Hepper is reader-supported. When you buy via links on our site, we may earn an affiliate commission at no cost to you. Learn more.

Is Dawn Dish Soap Safe for Cats? Vet-Reviewed Safety Facts

Nicole Cosgrove Profile Picture

By Nicole Cosgrove

tabby cat taking a bath

Vet approved

Dr. Nia Perkins Photo

Reviewed & Fact-Checked By

Dr. Nia Perkins

DVM (Veterinarian)

The information is current and up-to-date in accordance with the latest veterinarian research.

Learn more »

Dawn dish soap is a popular choice for cleaning dishes, but is it safe for cats? Dawn dish soap is effective at cleaning dishes and can safely be used in the home to clean up your cat’s messes. Some people say that it is safe to use Dawn dish soap to clean your cat’s fur, while others say that it is not safe to use at all.

Dawn dish soap is made with ingredients that are safe for pets, but it is quite a harsh detergent. There are circumstances in which cleaning your cat with Dawn may be the right choice, but it’s always best to check with your veterinarian before using any new product directly on your pet.  In this article, we will explore the safety of Dawn dish soap and its effectiveness as a cat fur cleaner, and when it could be used.

What Is Dawn Dish Soap Made Of?

Dawn dish soap is made of a variety of chemicals that are combined to create a cleaning agent. The most common ingredients in Dawn dish soap are surfactants, which are compounds that lower the surface tension of water, allowing it to more easily dissolve grease and dirt. The chief surfactant in Dawn dish soap is made of a chemical compound known as sodium laureth sulfate. This compound is derived from natural ingredients like coconut oil and sugarcane. This makes the soap more effective at cleaning dishes and other surfaces.

The compound is also gentle on the skin, making it a popular choice for dishwashing detergent. Other ingredients include solvents, thickeners, and fragrances.

How Effective Is Dawn Dish Soap As a Cleaner for Cats’ Fur?

The Dawn dish soap brand has been around for many years and has a good reputation among consumers. Dawn has strong surfactants that are highly effective at breaking down dirt and removing grime and smells from your cat’s fur. However, it’s not necessarily always the right product to reach for.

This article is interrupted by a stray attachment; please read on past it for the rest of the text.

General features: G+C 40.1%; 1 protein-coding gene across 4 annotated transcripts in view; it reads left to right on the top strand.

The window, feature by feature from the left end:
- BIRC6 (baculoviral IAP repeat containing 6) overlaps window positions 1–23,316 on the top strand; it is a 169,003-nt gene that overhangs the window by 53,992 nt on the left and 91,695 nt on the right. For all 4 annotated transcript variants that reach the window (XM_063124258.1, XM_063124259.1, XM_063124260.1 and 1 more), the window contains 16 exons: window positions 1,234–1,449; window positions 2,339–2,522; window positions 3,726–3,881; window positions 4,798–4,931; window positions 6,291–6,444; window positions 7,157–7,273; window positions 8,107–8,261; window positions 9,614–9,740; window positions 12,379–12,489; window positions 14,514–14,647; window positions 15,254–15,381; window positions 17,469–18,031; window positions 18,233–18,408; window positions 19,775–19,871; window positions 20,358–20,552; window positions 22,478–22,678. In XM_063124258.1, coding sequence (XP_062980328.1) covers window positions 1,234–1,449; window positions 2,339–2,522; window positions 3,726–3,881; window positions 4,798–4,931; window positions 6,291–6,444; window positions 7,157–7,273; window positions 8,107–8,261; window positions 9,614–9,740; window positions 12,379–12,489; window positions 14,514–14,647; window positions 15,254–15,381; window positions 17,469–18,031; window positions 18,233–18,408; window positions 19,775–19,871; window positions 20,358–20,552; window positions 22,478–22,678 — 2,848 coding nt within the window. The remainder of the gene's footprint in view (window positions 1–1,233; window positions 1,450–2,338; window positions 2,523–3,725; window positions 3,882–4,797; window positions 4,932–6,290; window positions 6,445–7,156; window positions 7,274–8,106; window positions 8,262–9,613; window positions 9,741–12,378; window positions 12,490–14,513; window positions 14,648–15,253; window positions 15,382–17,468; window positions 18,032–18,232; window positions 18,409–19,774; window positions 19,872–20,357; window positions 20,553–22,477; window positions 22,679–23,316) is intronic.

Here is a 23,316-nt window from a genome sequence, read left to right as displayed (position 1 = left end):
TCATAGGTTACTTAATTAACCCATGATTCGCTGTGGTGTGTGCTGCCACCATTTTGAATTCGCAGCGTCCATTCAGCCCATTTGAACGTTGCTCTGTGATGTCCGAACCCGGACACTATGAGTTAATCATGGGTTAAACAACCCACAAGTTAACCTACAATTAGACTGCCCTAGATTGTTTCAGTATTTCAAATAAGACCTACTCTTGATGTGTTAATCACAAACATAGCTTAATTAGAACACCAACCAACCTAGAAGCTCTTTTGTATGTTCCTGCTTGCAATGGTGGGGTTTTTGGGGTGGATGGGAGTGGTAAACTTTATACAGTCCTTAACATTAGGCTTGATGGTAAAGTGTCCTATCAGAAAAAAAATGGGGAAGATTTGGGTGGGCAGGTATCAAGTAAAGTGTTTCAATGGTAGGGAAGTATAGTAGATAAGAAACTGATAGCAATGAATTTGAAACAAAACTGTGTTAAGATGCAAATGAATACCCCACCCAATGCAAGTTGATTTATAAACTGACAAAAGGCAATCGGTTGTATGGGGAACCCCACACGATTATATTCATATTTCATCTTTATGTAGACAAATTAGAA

Is Dawn Dish Soap Safe for Cats?

Dawn dish soap has been the subject of much debate as to whether or not it is safe for cats. The soap is made with a variety of chemicals and detergents that are safe for use on cats’ fur and will not harm them if it’s used appropriately. The soap is definitely effective at cleaning their fur and removing any dirt or debris. However, it is important to avoid overuse, make sure you rinse your cat thoroughly and do not get the soap into their eyes as it may cause irritation.

For regular bathing, you are better off using a gentle shampoo designed specifically for cats.

cat bath
Image Credit: Irina Kozorog, Shutterstock

Is Dawn Dish Soap Toxic for Cats?

Dawn dish soap is not toxic for cats, but it can be irritating if it’s used too often. If it’s used properly, the ingredients in the soap are not harmful to felines and will not cause them any harm. When used correctly, Dawn is non-irritating, so it should not cause your cat to have any skin inflammation.

Nevertheless, reactions can vary depending on the individual cat. It’s always best to err on the side of caution and spot-test any kind of soap or detergent on cats if you’re unsure whether or not it will be tolerated. Generally speaking, Dawn dish soap is not considered hazardous for cats and is safe to use in their environment and even occasionally in limited circumstances.

Dangers Of Dawn Dish Soap for Cats

Dishwashing soaps aren’t appropriate for regularly bathing your cats. Frequent use will strip your kitties’ coat of the natural oils that nourish and protect their fur and skin. As a result, the dermis is less hydrated and less able to fight off irritations caused by bacteria, yeast, and allergies. Your cat’s scalp may end up becoming dry and itchy if you use Dawn as a regular cat shampoo.

Feline skin is more sensitive than human skin and is not meant to be exposed to harsh chemicals. Dawn dishwashing detergent also contains scents that can be overwhelming and irritating to some cats.

Image Credit: YuryKara, Shutterstock

When To Use Dawn Dish Soap To Clean Your Cat

The surfactants in Dawn are famously effective at treating wildlife affected by oil spills and at deodorizing pets whose odor has been contaminated with oil because of their excellent grease and oil-removing ability. There are a variety of reasons why Dawn dish soap may be used to occasionally clean a cat. For example, if they were sprayed by a skunk, Dawn dish soap may be used to help remove the unpleasant odor.

Additionally, Dawn dish soap can be effective at cleaning up oil and grease, as well as removing ground-in dirt and poop. It’s a versatile cleaner that can be used to address a number of different cleaning needs. But dish soaps aren’t meant for the regular bathing of cats.

Can I Use Dawn Dish Soap To Treat My Cat’s Fleas?